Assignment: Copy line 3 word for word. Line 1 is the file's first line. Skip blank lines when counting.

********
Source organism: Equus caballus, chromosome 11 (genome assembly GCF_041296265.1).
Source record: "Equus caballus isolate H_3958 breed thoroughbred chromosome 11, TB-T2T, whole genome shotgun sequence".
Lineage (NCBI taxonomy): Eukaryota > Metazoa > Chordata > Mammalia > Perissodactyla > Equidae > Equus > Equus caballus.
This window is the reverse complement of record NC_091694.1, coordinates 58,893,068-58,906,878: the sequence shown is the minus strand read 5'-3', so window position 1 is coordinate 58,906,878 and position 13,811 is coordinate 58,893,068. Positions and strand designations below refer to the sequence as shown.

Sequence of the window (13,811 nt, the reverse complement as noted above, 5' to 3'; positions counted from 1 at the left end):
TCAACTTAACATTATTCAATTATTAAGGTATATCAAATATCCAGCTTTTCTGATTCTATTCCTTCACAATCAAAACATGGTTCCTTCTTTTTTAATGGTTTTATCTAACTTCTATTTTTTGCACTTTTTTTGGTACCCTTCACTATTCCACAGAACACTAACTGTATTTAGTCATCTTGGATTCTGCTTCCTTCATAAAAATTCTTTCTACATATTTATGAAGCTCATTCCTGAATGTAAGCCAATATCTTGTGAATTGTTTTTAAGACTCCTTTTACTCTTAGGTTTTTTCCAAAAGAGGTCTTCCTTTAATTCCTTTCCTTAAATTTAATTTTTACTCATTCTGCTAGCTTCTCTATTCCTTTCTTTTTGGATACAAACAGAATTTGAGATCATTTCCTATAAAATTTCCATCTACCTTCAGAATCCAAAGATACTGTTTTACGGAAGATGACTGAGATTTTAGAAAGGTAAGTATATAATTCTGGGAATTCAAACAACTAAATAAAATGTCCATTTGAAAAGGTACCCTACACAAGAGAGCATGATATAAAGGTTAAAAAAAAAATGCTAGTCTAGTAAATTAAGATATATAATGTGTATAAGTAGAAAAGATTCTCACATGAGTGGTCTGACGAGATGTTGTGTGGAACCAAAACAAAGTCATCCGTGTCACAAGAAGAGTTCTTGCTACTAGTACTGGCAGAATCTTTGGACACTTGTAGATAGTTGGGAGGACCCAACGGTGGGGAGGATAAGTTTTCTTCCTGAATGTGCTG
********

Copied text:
Lineage (NCBI taxonomy): Eukaryota > Metazoa > Chordata > Mammalia > Perissodactyla > Equidae > Equus > Equus caballus.